Ever since that P.T. demo there’s been an increase in horror titles, especially those based around houses and vacating them. More recently Infliction was released which concerned vacating a house before you succumbed to it, this time round it’s the very similarly sounding Dissection which is set within another somewhat evil accommodation. Many of these kinds of games tend to lack the jump out scares or the tension build up, so lets see if Dissection is able to carve out its own market.
Dissection can be described as an indie horror game. There’s no initial introduction but all you need to do is escape the house you find yourself in. Within this domestic residence there is only one enemy, an enemy who strolls around the property, there’s no real description in regards to why it walks about, but it just does. Your task is to find the hidden keys that are found throughout the home which unlock various objects, eventually you will find the key which will let you leave the house and escape from that thing which inhabits it. The big issue is that if this singular enemy sees you, it will chase you. If it catches you then you have to start again.
There are no save points in Dissection, you need to find all the keys and get out before you are caught. If the zombie like enemy finds you, then you go right back to the beginning which is obviously frustrating. When you go back to the beginning none of the tasks you have completed remain, you will need to redo them all over again. It’s entirely possible to complete Dissection in around 10 minutes if you are lucky enough to not gain the attention of the zombie, however, it’s likely you’ll need a minimum of half an hour depending on how you play it. The zombie tends to follow a set path, so when you’re running in and out of rooms, you’ll just have to constantly take a few seconds to watch what the zombie is doing. Similar to how the evil in The Blackout Club worked, in Dissection you know the enemy has seen you because there is an eye icon on the screen, it opens when the zombie sees you. At this point you get a few seconds to find a closet to hide in. The closets appear to shield you even if you’re only halfway in it, the zombie will come right up close but as long as you are in the closet partially nothing happens. There are two endings to Dissection, whether you want to replay it again after the first successful run is unlikely.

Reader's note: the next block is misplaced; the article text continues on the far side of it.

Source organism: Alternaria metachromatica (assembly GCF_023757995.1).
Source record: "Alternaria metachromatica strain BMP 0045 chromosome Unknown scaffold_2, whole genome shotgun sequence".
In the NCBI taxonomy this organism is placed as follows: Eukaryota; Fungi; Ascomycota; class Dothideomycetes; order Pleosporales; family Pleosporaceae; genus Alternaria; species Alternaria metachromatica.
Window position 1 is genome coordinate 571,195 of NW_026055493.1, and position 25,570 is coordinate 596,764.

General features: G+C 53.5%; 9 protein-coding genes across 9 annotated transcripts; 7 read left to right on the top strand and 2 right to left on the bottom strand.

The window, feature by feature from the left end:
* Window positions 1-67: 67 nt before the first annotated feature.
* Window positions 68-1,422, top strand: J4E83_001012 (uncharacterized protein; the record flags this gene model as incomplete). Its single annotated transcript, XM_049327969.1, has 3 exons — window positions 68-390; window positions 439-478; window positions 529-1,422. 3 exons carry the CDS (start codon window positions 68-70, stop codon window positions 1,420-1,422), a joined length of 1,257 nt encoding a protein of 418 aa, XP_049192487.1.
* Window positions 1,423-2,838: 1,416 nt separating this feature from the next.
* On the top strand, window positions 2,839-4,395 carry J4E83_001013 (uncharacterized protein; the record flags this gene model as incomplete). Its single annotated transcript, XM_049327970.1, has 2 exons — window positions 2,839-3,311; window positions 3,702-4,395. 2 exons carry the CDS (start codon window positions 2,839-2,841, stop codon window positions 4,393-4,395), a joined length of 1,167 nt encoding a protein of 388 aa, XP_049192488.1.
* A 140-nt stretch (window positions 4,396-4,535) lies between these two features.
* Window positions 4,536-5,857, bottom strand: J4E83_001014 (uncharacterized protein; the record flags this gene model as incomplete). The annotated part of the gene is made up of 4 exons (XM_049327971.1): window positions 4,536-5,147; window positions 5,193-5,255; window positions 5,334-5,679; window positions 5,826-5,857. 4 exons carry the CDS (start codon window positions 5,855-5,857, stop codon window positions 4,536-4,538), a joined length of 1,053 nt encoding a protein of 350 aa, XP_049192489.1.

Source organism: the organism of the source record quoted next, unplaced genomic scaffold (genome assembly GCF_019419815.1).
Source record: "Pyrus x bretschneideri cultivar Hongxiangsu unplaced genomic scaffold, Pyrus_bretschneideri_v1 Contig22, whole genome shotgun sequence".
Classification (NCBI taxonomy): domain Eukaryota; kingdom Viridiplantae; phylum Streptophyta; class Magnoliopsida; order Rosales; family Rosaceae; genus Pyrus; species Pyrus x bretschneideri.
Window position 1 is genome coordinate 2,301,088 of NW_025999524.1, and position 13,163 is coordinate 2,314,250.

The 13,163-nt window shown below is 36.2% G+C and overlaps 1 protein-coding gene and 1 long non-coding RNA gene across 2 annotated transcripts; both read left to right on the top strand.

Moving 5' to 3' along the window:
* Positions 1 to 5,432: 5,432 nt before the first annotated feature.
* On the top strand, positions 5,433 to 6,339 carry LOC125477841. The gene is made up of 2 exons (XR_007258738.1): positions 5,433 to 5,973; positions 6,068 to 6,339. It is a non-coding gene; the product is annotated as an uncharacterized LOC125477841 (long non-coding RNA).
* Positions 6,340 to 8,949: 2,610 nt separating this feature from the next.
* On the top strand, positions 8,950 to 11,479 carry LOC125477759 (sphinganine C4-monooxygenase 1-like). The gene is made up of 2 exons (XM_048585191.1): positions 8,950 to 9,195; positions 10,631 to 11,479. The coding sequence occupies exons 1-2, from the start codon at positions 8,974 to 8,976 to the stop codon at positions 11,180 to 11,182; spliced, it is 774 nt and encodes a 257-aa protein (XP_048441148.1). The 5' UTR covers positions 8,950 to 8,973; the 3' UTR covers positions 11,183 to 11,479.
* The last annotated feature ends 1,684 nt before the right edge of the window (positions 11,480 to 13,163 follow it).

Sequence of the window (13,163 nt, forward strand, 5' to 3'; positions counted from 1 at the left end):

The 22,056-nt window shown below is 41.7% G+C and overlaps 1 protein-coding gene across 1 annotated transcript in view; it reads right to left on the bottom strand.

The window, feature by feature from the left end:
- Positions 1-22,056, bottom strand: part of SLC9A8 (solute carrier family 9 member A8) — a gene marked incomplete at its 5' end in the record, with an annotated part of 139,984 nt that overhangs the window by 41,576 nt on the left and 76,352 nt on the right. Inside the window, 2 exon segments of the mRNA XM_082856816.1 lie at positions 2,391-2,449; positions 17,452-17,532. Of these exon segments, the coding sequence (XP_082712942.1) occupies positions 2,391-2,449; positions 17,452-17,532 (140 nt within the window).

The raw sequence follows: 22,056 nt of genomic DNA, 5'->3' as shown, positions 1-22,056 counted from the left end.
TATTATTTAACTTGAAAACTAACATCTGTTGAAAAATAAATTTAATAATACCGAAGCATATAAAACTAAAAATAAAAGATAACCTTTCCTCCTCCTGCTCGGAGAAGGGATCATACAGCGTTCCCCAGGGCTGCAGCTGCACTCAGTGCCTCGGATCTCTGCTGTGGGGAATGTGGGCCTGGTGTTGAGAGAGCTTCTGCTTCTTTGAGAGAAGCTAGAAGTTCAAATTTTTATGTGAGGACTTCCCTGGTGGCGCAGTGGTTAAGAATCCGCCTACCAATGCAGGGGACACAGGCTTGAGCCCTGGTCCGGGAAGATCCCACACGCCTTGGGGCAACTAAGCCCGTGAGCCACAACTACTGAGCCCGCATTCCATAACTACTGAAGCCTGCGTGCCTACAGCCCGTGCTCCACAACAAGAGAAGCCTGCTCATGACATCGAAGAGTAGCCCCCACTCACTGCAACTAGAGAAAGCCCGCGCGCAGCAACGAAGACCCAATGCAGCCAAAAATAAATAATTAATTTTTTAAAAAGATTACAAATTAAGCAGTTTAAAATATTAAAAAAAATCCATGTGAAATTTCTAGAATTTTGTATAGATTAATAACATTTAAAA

All you do in Dissection is knock down objects such as paintings to reveal other objects, which in turn open other objects. You can only hold one object at a time so some strategy is required. This mechanic is more of an annoyance than clever because it’s 2020, it’s just very limiting. You will end up throwing keys in front of the doors that need opening knowing that you need to complete one or two other tasks before proceeding. The zombie character looks pretty unsettling, but the jump out scares have no effect after that initial catch, even the building up of tension is lost because you know it’s such a short game and the zombie follows a set pattern.
Graphically Dissection is pretty standard, the house isn’t particularly creepy whilst the objects you play with are pretty one tone items. The zombie does look somewhat terrifying at first but when you watch it saunter around it loses its fear factor. Unfortunately for Dissection, it’s just not particularly interesting to play. The bare plot combined with the one note enemy and very basic puzzling just lacks that engrossing element. You play a character with no background being hunted by an evil who walks a linear path unless it sees you. There are so many keys in Dissection that it just becomes a mundane task and when you eventually leave you simply won’t want to go back to play Dissection again.
Dissection is a below average attempt at indie horror. It just becomes uninteresting quite quickly whilst the one evil who is walking around the house isn’t particularly scary after the first time it catches you. There are better indie titles out there with more involving stories, Dissection lacks any reason for you to escape the house, there’s no push or pull for you to carry out the menial tasks which is a shame. If you like short indie titles with not much challenge then Dissection might give you half an hour but no more.
REVIEW CODE: A complimentary Sony Playstation 4 code was provided to Bonus Stage for this review. Please send all review code enquiries to firstname.lastname@example.org.
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Gameplay - 4/10
Graphics - 4/10
Sound - 4/10
Replay Value - 4/10
User Review( votes)
If you like short indie titles with not much challenge then Dissection might give you half an hour but no more.